There are a few interesting discussions going on regarding Twitter, FriendFeed, Seesmic, Disqus and a whole bunch of other social sites. Ironically, the discussions are not about comments, but they are about “destinations”. I find it ironic because some of these sites are meant to be the destination. However, all of the sites have one thing in common. They enable better conversations. The main question from these discussion threads seem to be regarding what the “destination” will be. On FriendFeed, a discussion was started by Rex Hammock:
“FriendFeed, Twitter, Seesmic et al, are pointing in the direction of something. They aren’t the destination.”
Mark Dykeman asked another question in this thread that is similar yet infers that maybe the semantic web really is the future:
Are these Web 2.0 services instead pointing to the need for some future database, searchable, filterable, where we’ll all go for info?
I do think the semantic web is part of the future, but I do not think there will be just one destination. More importantly, I do not think that a web site is the destination. The destination is the conversation itself. This is what makes FriendFeed so popular, it starts a conversation that is potentially different than the conversation on the source site or blog. I am not sure why people feel that a destination is required either. Granted we have a limited amount of time, so there cannot be a hundred different sites to visit every day. However, most people would be comfortable with a handful of critical sites to visit daily. Two other comments came up as well. One from the same FriendFeed thread:
Im sticking with the decentralization argument. I want to host my own Twitter/friend-feed, just like I do with WordPress, MoveType. I want my own MYSQL database to control my own data, my own security, just like everything. This is where its all evolving, I think. Currently, the transmission is backwards. And no one gets any linkcred for anything. – Andrew Baron
Decentralization is an interesting idea, however Andrew basically gives us a centralized option that the blogger owns. This technically does not solve the problem, it just changes the location. Alexander Van Elsas asks a good question in his recent post:
If everything becomes socially connected, if there are no more walled gardens, if we can interact anywhere we want, would there still be a need for a destination?
Andrew and Alexander do have an interesting idea. There is not a need for a single destination, but having something that can aggregate what we want to look at is a good idea. If the conversation is the destination, then we are looking for something that is a portal to the conversations. I do not think any one service can do everything that we would want, but a combination of services may hold the key. When looked at the problem in this way, a personalized homepage service may be the answer. Services like iGoogle, Netvibes or Pageflakes may not do what we want now, but future services like them could hold the answer. Having several services aggregated on a personalized homepage may give us the view into the conversations that we want to participate in.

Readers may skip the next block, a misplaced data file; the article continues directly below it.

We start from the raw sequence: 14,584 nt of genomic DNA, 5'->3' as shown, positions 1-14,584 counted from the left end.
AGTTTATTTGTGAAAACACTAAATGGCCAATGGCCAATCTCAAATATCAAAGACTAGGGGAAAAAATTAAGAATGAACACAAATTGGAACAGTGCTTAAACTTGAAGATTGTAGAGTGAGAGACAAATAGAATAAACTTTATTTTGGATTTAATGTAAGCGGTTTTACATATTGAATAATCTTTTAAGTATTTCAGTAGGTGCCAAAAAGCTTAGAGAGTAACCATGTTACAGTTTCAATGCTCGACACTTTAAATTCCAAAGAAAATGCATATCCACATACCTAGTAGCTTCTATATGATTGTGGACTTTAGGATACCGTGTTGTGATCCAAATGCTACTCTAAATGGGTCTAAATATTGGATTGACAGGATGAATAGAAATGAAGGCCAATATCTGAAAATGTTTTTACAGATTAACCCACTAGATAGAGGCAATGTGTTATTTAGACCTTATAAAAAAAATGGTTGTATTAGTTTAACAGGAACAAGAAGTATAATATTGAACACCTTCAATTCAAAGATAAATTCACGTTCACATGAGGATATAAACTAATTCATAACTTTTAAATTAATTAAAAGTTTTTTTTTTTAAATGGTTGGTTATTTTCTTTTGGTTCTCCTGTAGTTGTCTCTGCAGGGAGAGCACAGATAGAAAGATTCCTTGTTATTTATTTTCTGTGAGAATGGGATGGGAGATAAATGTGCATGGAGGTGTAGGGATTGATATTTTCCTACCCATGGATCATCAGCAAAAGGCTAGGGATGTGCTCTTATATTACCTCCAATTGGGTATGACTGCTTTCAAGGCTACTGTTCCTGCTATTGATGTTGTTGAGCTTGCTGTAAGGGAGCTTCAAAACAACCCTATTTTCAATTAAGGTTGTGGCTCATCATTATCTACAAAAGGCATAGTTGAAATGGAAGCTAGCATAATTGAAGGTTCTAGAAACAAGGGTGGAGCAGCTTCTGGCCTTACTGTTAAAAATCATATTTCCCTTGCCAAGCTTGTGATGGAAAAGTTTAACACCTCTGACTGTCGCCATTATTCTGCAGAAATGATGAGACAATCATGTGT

Why do we insist on having one site to go to when the conversations are better when in separate places?
11 thoughts on “Conversations Are The Destination”
funnily enough just as I started reading your post the same thought came into my head – what’s the big deal about there having to be a destination.
I think people are really looking for the next google. Who is going to be the big one? There is no barrier to entry anymore, so a collection of services will probably be much better.
The main problem with conversation dispersion for the social media user or blogger is the desire to find out what people are saying about us. Natural human desire and a part of reputation management.
With regards to my comment in the Rex thread, I wasn’t specifically thinking of the “semantic Web” but it’s possible, I guess.
I understand the need to know what is being said, I even wrote YackTrack for that purpose. However, the idea of a single destination is not really the point of social media or blogging. That was my real point.
With regards to your comment, I read it and thought that it sounded very similar to what the semantic web has the potential to be.
A destination is, by definition, somewhere that we end up and in todays social web that is no longer as relevant as it used to be.
I like Steven’s take in his podcast about what Alexander had to say. He interpreted Alexanders “destination” as the place we return to to regroup and assess what we have been doing – I think that pretty much sums it up.
We are constantly moving, branching out and discovering new things so it is nice to come “home” but that is merely a resting place rather than our ultimate destination.
The reason why there’s so much hubbub about destinations is because everyone wants to BE the destination. I’m not a social media guru like y’all, but isn’t that pretty obvious? It’s a strange little dance that services create in order to plant an idea in people’s heads about need. In reality, there may not be such a need for social media consumers, only the providers.
The real problem is that everyone wants to be that “home” for a user. Some of the FriendFeed diehards are already using it as their homepage. I do not plan on doing that, but I understand the need for one “home”. That is why I think the next generation of personalized homepages will be interesting.
I do think many users/consumers want some destination like iGoogle right now. It is easier to get all of your “stuff” in one spot. I absolutely agree that the hubbub is because everyone wants to be the destination, a very good point.
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